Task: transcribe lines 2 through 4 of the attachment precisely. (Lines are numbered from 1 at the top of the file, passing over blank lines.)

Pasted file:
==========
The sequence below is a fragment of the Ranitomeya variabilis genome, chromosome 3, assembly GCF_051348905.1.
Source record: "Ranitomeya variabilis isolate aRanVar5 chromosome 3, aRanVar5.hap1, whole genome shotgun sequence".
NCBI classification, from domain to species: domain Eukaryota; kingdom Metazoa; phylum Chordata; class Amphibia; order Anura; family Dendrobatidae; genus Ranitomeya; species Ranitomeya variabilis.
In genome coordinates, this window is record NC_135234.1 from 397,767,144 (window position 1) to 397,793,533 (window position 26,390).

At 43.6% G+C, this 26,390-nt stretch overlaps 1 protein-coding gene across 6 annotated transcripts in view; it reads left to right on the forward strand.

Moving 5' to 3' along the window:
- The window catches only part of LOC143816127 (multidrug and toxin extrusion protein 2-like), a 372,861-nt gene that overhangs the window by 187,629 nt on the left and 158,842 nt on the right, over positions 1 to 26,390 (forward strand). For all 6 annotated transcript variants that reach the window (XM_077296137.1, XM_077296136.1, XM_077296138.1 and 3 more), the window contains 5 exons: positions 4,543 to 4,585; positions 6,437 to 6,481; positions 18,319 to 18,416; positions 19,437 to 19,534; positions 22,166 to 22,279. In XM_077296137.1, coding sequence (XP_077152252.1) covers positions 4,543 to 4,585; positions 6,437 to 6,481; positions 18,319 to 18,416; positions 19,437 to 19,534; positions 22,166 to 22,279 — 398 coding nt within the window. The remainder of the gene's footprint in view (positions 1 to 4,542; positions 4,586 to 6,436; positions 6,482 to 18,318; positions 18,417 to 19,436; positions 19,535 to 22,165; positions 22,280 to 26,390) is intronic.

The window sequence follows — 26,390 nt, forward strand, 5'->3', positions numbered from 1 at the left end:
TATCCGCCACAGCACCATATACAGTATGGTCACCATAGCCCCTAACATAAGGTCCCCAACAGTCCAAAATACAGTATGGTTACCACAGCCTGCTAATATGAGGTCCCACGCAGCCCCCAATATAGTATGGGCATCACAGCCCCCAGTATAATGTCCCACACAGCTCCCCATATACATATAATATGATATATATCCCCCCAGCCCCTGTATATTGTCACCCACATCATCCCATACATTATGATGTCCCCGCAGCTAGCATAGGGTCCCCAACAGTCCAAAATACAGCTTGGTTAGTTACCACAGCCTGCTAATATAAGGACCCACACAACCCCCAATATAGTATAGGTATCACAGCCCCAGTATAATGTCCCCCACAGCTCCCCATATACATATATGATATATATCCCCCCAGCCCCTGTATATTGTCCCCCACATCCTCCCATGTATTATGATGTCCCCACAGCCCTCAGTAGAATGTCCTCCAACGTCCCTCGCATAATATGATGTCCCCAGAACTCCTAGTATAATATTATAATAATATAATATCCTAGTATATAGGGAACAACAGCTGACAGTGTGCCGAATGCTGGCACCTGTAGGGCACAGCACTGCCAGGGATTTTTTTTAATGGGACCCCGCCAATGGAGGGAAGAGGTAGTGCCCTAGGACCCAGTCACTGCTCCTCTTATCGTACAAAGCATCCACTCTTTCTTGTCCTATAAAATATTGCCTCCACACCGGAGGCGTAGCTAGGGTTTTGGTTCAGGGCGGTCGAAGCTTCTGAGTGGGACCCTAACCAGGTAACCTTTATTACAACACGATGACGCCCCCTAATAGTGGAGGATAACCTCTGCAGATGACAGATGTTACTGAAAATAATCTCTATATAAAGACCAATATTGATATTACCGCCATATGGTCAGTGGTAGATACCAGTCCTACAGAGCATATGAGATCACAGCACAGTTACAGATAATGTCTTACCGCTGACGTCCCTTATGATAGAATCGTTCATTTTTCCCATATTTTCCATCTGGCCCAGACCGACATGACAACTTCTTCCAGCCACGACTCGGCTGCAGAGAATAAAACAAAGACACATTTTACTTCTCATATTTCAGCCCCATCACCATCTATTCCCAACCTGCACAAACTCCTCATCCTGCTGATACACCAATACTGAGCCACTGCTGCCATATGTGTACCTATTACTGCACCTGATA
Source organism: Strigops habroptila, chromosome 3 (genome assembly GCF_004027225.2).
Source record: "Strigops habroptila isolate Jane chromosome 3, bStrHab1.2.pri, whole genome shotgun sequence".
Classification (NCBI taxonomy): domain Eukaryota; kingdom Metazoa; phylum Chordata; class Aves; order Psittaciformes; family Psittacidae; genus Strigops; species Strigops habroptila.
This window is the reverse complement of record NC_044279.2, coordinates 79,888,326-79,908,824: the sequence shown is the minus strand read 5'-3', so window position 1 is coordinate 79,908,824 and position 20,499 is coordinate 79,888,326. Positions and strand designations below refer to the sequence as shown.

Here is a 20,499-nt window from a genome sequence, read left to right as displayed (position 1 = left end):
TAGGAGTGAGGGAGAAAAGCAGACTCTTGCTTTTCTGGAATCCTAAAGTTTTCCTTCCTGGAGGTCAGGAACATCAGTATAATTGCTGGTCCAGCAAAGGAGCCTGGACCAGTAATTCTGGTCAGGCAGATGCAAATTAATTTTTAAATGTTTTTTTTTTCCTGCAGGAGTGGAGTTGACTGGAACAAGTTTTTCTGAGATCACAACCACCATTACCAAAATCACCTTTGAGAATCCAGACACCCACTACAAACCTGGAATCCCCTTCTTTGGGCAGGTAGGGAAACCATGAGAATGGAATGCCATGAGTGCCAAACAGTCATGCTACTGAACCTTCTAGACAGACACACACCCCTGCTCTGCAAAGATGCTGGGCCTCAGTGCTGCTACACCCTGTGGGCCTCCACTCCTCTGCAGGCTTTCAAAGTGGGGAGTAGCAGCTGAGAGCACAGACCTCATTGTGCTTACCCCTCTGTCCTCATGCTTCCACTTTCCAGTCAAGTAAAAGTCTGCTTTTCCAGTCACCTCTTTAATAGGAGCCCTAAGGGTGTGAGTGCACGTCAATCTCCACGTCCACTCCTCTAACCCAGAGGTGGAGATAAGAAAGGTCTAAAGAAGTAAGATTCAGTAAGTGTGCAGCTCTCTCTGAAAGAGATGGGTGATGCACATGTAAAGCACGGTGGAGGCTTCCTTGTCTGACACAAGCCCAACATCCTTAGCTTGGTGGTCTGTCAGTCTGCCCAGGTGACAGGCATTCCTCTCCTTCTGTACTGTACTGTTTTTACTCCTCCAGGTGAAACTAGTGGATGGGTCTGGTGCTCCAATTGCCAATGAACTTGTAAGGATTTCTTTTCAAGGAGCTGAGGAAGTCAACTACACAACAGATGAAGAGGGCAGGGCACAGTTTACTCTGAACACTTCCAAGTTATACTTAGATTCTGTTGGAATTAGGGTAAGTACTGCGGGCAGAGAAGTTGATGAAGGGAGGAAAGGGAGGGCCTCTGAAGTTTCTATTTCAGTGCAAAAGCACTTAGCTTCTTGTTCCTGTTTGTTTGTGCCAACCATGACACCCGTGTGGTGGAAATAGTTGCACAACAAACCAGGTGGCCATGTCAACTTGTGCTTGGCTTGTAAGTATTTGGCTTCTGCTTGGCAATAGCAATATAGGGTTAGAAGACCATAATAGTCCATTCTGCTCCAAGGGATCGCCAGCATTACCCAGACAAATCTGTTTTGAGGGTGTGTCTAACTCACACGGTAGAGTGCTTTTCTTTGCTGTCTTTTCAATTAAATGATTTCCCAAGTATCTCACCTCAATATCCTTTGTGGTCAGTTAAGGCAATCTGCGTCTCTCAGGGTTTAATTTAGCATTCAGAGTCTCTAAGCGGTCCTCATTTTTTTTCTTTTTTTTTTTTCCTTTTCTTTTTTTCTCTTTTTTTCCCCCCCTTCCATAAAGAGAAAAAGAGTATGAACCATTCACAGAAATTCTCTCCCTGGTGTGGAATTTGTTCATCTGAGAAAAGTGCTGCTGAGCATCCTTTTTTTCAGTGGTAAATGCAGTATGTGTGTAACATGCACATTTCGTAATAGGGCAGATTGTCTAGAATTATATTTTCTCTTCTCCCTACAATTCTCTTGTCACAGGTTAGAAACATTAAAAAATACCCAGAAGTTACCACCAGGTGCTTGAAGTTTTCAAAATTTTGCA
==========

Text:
Source record: "Ranitomeya variabilis isolate aRanVar5 chromosome 3, aRanVar5.hap1, whole genome shotgun sequence".
NCBI classification, from domain to species: domain Eukaryota; kingdom Metazoa; phylum Chordata; class Amphibia; order Anura; family Dendrobatidae; genus Ranitomeya; species Ranitomeya variabilis.
In genome coordinates, this window is record NC_135234.1 from 397,767,144 (window position 1) to 397,793,533 (window position 26,390).